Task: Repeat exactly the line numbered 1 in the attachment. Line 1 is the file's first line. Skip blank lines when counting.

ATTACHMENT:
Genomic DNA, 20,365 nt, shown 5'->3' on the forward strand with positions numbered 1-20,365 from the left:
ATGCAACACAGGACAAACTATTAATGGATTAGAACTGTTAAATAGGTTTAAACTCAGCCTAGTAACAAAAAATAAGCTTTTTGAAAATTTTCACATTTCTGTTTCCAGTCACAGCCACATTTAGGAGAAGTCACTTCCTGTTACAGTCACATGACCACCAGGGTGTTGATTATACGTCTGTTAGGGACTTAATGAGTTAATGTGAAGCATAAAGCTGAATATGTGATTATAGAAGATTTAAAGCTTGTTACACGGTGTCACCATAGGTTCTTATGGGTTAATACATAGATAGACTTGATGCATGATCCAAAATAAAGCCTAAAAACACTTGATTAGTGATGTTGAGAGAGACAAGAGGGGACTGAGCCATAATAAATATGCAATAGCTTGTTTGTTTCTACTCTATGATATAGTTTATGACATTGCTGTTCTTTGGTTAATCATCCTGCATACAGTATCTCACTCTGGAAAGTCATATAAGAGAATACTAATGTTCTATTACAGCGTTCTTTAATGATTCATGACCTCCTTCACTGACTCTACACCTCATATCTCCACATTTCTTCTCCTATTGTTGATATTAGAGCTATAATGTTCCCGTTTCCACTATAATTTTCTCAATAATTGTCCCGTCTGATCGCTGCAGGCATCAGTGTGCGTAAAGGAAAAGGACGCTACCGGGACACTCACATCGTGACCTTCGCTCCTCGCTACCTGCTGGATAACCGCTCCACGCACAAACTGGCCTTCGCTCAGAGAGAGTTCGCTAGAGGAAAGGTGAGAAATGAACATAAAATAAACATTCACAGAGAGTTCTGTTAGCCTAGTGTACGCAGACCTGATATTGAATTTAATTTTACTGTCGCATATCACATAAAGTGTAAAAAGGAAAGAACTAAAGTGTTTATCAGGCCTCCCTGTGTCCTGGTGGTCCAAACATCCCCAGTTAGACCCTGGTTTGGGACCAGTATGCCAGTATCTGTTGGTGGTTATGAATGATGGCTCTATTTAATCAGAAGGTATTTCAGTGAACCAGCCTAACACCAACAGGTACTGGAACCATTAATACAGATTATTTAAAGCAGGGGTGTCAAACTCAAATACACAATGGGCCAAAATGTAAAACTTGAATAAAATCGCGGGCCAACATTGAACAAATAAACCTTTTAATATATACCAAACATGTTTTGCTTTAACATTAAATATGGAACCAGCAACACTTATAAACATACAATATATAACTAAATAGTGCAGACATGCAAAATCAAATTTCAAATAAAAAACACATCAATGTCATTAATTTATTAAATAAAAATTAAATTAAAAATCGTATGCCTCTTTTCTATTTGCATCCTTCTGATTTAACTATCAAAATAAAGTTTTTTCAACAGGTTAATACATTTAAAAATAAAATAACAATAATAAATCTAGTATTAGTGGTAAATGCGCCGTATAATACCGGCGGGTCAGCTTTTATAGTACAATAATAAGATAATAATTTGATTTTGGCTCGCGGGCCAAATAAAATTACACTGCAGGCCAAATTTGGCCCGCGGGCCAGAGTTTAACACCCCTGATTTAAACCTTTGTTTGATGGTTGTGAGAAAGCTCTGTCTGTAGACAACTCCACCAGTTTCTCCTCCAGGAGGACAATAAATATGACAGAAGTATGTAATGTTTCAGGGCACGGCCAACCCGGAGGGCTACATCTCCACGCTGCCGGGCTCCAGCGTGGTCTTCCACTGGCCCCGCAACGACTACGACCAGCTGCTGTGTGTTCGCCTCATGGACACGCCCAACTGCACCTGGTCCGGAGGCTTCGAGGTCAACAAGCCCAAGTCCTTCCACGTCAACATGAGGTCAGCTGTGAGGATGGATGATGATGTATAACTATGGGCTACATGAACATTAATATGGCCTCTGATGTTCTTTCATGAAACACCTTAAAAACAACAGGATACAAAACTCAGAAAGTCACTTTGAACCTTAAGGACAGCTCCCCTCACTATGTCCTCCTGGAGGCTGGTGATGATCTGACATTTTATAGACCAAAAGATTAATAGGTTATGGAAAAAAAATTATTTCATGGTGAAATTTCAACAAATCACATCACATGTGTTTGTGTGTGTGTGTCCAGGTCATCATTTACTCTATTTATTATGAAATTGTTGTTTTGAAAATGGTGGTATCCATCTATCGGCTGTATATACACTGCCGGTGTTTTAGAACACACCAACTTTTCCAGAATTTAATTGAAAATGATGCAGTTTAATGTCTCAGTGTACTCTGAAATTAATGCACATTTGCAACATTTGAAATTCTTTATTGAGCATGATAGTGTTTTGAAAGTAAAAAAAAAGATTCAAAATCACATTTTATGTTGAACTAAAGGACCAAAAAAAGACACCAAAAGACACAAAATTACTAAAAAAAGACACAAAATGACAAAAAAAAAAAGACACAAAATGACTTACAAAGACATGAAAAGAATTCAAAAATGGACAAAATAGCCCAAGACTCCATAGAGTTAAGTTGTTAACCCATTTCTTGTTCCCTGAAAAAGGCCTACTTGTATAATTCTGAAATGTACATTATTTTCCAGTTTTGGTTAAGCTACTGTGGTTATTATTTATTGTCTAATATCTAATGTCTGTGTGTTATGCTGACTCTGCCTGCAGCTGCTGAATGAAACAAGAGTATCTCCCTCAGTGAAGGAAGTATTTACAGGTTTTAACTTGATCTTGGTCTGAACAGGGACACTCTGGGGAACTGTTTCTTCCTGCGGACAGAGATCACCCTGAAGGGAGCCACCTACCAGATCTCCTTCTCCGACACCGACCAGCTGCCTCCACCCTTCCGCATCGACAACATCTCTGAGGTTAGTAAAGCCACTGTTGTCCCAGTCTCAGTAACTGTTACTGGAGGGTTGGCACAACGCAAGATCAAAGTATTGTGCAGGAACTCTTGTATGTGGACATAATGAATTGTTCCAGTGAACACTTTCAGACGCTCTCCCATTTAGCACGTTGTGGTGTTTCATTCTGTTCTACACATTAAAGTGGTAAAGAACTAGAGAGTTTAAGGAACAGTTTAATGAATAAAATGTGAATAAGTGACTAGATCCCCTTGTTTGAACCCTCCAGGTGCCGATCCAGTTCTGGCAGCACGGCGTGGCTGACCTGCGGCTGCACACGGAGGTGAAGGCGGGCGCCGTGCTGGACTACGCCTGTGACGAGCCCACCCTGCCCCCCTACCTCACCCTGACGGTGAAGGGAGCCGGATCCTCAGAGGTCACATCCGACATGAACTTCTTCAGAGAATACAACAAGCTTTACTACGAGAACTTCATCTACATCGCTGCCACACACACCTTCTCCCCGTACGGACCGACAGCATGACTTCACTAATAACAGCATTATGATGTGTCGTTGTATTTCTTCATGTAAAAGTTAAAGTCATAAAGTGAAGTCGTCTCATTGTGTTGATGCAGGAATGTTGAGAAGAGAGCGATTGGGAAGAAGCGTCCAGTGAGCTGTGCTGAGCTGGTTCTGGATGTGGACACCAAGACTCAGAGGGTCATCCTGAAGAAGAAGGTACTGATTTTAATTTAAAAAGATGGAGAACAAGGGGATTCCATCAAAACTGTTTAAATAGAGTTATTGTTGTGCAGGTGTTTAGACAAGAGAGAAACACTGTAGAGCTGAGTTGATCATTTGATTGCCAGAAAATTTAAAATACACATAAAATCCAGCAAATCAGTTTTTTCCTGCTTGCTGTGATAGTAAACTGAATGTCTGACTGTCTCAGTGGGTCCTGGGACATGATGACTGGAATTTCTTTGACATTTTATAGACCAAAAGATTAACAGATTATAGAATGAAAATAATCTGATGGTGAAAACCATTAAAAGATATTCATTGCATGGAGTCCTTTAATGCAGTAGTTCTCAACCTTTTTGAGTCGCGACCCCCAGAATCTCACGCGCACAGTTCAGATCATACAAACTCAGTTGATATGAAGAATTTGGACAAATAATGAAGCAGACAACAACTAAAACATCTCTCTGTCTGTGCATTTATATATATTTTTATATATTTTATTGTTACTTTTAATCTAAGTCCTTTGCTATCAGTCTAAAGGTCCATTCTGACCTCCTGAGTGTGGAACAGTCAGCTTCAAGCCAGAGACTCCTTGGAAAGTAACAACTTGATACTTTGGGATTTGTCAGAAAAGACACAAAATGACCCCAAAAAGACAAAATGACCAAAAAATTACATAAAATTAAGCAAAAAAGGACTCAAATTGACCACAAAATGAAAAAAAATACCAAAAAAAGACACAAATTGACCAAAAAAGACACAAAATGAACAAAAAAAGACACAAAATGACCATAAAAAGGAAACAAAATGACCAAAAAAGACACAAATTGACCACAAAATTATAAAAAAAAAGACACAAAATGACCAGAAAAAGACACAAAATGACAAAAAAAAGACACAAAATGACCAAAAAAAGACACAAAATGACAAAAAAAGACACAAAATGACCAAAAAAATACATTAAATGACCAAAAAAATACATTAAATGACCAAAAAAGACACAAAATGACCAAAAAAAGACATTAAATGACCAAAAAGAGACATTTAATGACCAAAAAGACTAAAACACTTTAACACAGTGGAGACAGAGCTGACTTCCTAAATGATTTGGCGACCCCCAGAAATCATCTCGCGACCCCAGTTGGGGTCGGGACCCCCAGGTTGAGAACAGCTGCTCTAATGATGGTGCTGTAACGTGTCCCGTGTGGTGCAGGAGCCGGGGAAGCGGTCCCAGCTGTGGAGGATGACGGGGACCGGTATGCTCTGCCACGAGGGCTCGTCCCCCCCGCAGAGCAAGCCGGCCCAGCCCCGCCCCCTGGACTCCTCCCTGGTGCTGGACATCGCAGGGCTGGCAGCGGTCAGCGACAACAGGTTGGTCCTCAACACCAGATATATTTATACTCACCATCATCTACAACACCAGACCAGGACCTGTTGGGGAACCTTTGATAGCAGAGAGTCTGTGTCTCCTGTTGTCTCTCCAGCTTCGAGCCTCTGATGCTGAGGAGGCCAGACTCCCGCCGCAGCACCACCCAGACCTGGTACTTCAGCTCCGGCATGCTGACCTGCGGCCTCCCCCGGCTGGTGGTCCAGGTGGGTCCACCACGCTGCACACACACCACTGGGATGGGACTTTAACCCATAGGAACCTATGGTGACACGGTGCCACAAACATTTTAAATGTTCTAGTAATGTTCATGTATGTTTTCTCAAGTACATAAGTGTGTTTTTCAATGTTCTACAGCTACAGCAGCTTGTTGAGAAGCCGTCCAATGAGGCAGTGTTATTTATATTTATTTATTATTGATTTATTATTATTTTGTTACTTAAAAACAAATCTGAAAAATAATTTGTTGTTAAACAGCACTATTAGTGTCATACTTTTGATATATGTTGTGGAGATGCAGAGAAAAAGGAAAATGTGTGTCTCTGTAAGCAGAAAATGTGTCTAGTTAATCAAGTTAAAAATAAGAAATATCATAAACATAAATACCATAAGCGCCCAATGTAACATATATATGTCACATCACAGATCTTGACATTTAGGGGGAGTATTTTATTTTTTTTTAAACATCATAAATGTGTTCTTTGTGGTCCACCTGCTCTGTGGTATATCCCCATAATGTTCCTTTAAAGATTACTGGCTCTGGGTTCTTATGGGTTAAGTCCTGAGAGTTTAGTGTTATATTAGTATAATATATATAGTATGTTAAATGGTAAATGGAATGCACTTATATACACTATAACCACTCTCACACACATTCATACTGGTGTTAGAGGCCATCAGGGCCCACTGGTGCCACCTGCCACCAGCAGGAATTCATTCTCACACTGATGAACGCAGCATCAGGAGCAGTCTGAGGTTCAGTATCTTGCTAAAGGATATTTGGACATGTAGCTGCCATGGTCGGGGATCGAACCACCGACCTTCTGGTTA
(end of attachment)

Genomic DNA, 20,365 nt, shown 5'->3' on the forward strand with positions numbered 1-20,365 from the left: